TQV ransomware removal instructions
What is TQV?
TQV is another ransomware-type virus discovered by malware security researcher, Leo. Once infiltrated, TQV encrypts most stored data (thereby making it unusable) and appends filenames with ".TQV" extension. For instance, "sample.jpg" is renamed to "sample.jpg.TQV". Following successful encryption, TQV generates a text file ("@@README.TXT"), placing a copy in every existing folder. As usual, the new text file contains a ransom-demand message.
The message essentially states that data is encrypted and that victims must pay a ransom to restore it. No additional information is provided and, thus, it is currently unknown whether TQV uses symmetric or asymmetric cryptography. In any case, each victim receives a unique key necessary to restore data. Furthermore, all keys are stored on a remote server controlled by TQV's developers. Victims are encouraged to pay a ransom of $100 in exchange for the release of their keys. As compared to other ransomware, TQV's ransom is quite low - in most cases the cost fluctuates between $500 and $1500, and typically must be paid in a type of cryptocurrency (Bitcoins, Monero, etc.) Be aware, however, that cyber criminals can never be trusted. Research shows that these people often ignore victims once payments are submitted. Paying often gives not positive result and users are scammed. Therefore, we strongly advise you to ignore all requests to submit payments or contact these people. Unfortunately, there are currently no tools capable of cracking TQV's encryption and restoring data free of charge. The only solution is to restore everything from a backup.
Screenshot of a message encouraging users to pay a ransom to decrypt their compromised data:
TQV shares many similarities with dozens of other ransomware-type viruses including Cryptes, FileEncrypted, and LockCrypt - these are just some examples from many. All are developed by different cyber criminals, and yet their behavior is identical - as with TQV, other ransomware also encrypts data and makes ransom demands. In most cases, these viruses have just two major differences: 1) size of ransom, and; 2) type of encryption algorithm used. Unfortunately, most use RSA, AES, and other similar algorithms that generate unique decryption keys. Therefore, unless the virus is still in development or has certain bugs/flaws (the key is hard-coded, stored locally or similar), decrypting data manually without involvement of developers (contacting these people is not recommended) is impossible. Ransomware presents a strong case for maintaining regular data backups, however, it is important to store them on a remote server or unplugged storage device, otherwise backups are encrypted with regular data.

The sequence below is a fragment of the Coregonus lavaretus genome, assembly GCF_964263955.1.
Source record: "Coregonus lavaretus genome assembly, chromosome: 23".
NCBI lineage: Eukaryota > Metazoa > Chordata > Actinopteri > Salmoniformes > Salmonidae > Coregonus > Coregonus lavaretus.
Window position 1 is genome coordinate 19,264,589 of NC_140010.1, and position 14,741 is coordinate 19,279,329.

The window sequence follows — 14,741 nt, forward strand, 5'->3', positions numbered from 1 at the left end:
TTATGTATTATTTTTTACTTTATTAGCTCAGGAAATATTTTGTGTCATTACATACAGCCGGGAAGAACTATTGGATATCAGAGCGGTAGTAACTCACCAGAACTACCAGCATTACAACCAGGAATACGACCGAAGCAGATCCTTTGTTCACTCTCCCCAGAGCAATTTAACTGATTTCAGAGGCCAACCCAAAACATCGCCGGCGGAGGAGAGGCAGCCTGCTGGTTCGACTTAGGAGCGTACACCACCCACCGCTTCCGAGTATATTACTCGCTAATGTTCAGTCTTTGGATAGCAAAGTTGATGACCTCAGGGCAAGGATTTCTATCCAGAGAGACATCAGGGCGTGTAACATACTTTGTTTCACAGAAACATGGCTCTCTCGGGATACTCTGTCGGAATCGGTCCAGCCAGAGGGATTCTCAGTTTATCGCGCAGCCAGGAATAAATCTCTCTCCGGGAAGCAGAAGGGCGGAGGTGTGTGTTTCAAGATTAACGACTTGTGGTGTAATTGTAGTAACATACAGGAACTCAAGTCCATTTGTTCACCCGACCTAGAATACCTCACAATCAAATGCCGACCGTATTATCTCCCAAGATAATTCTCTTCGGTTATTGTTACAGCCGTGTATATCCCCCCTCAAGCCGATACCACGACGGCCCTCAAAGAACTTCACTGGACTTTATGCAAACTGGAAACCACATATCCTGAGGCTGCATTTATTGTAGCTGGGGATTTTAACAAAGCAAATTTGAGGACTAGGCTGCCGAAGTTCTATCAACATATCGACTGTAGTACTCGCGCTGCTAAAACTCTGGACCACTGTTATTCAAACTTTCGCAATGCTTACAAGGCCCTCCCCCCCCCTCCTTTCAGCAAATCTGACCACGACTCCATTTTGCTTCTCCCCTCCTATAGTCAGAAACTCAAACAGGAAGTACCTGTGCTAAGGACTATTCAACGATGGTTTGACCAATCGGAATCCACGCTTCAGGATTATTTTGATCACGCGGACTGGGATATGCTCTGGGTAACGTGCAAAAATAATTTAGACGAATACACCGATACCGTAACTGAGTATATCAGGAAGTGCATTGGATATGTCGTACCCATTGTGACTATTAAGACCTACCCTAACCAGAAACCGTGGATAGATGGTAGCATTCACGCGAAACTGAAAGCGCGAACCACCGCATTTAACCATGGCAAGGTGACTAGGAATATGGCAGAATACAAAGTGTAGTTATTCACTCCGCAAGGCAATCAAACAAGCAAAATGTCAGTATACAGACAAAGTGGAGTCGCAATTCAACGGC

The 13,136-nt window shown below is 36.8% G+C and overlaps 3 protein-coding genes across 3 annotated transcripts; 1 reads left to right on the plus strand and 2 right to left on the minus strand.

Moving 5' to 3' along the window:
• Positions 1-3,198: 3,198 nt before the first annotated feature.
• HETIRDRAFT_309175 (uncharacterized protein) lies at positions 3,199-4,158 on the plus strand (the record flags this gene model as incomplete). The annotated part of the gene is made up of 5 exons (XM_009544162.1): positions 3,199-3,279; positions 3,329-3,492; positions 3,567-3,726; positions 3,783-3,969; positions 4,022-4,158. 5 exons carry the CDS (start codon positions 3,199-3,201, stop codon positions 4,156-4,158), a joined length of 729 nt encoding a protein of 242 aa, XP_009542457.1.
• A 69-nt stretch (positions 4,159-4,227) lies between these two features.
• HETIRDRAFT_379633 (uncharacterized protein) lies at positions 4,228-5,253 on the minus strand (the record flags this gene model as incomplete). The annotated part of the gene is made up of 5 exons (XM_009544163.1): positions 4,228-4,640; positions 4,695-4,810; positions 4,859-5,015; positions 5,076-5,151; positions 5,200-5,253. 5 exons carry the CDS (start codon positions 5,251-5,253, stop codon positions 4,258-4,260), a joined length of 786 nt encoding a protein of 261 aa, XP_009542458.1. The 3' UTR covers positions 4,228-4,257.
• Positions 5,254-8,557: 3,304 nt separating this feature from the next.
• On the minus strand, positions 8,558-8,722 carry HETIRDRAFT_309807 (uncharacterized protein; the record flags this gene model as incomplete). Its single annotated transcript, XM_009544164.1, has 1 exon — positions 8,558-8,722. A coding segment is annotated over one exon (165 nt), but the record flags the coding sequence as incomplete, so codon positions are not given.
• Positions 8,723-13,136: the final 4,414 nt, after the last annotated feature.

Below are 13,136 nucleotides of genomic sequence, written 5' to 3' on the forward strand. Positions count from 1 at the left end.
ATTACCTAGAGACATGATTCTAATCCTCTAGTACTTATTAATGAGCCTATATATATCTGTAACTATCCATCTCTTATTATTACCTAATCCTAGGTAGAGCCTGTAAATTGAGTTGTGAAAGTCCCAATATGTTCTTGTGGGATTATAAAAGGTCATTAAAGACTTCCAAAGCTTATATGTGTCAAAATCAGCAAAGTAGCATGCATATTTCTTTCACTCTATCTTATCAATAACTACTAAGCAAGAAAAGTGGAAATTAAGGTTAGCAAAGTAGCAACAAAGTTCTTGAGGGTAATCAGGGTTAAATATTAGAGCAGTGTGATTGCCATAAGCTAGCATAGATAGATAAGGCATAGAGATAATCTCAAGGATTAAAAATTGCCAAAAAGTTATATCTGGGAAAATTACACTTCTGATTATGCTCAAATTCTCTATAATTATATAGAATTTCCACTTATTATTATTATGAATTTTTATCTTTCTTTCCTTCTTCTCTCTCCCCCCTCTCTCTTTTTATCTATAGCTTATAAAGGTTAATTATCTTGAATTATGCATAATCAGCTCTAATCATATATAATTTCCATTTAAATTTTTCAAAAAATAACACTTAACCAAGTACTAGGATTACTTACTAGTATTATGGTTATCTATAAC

How did ransomware infect my computer?
|Threat Type||Ransomware, Crypto Virus, Files locker|
|Symptoms||Can't open files stored on your computer, previously functional files now have a different extension, for example my.docx.locked. A ransom demanding message is displayed on your desktop. Cyber criminals are asking to pay a ransom (usually in bitcoins) to unlock your files.|
|Distribution methods||Infected email attachments (macros), torrent websites, malicious ads.|
|Damage||All files are encrypted and cannot be opened without paying a ransom. Additional password stealing trojans and malware infections can be installed together with a ransomware infection.|
To eliminate TQV virus our malware researchers recommend scanning your computer with Spyhunter.
How to protect yourself from ransomware infections?
To prevent ransomware infections, be very cautious when browsing the Internet and downloading, installing, and updating software. Carefully analyze each email attachment received. If you believe the file to be irrelevant or has been sent by a suspicious/unrecognizable email address, do not open it. You are strongly advised to download your programs from official sources only, using direct download links. Third party downloaders/installers are used to promote rogue apps, and thus these tools should not be used. Furthermore, keep installed applications up-to-date. To achieve this, however, use implemented features or tools provided by the official developer only. Having a reputable anti-virus/anti-spyware suite installed and running is also paramount. The key to computer safety is caution. If your computer is already infected with TQV, we recommend running a scan with Spyhunter for Windows to automatically eliminate this ransomware.
Text presented in TQV ransomware text file ("@@README.TXT"):
Your files had been encrypted Please send me $100 to get your files back
Send your information includes Security code, Computer name and Username to email@example.com
Your security code is: 556W89V(
After receiving password, run TQVDecrypt on your desktop to decrypt files
Screenshot of files encrypted by TQV (".TQV" extension):
TQV ransomware removal:
Instant automatic removal of TQV virus:
Manual threat removal might be a lengthy and complicated process that requires advanced computer skills. Spyhunter is a professional automatic malware removal tool that is recommended to get rid of TQV virus. Download it by clicking the button below: